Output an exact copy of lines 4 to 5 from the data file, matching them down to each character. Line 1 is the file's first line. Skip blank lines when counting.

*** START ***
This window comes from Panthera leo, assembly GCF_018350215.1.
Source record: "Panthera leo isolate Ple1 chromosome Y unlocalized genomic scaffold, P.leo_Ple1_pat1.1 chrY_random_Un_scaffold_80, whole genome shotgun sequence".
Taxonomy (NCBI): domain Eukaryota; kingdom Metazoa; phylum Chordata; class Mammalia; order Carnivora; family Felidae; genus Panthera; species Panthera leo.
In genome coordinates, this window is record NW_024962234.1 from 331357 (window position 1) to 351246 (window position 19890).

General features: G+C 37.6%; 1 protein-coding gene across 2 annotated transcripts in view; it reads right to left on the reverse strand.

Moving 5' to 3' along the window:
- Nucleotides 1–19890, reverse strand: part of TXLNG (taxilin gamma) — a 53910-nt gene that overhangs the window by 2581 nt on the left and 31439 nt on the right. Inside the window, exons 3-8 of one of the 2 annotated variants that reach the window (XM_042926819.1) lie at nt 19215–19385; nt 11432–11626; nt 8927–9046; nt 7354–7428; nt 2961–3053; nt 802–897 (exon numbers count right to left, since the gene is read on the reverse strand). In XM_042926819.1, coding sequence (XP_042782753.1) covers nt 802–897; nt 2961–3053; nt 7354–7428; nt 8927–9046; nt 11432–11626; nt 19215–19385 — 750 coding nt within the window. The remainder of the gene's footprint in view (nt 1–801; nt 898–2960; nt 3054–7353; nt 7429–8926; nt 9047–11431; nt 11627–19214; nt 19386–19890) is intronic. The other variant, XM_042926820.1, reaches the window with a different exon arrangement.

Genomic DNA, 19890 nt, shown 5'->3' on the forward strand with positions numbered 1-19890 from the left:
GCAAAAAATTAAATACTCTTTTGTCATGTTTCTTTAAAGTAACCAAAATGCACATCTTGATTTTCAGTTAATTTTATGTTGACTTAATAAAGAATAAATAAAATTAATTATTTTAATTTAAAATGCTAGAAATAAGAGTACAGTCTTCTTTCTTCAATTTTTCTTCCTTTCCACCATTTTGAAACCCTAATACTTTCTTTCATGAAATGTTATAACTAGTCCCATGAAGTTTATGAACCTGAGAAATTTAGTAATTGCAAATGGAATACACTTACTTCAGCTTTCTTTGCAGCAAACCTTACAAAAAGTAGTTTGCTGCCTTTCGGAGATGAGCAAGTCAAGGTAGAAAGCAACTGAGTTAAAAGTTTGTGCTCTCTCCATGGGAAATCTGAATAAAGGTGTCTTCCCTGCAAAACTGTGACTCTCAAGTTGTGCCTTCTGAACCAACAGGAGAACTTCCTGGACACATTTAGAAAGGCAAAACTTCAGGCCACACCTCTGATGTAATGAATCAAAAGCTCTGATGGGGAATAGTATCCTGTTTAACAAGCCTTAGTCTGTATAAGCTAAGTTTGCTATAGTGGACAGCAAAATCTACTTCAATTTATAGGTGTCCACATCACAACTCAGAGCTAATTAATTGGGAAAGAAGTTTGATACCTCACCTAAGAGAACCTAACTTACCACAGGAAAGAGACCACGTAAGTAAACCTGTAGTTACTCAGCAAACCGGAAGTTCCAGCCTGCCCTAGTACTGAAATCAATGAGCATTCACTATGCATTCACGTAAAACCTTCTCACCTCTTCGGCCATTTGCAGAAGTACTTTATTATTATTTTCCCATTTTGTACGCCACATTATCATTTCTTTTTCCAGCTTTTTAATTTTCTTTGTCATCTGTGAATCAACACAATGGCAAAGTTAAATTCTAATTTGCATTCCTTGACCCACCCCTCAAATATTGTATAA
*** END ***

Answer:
In genome coordinates, this window is record NW_024962234.1 from 331357 (window position 1) to 351246 (window position 19890).

General features: G+C 37.6%; 1 protein-coding gene across 2 annotated transcripts in view; it reads right to left on the reverse strand.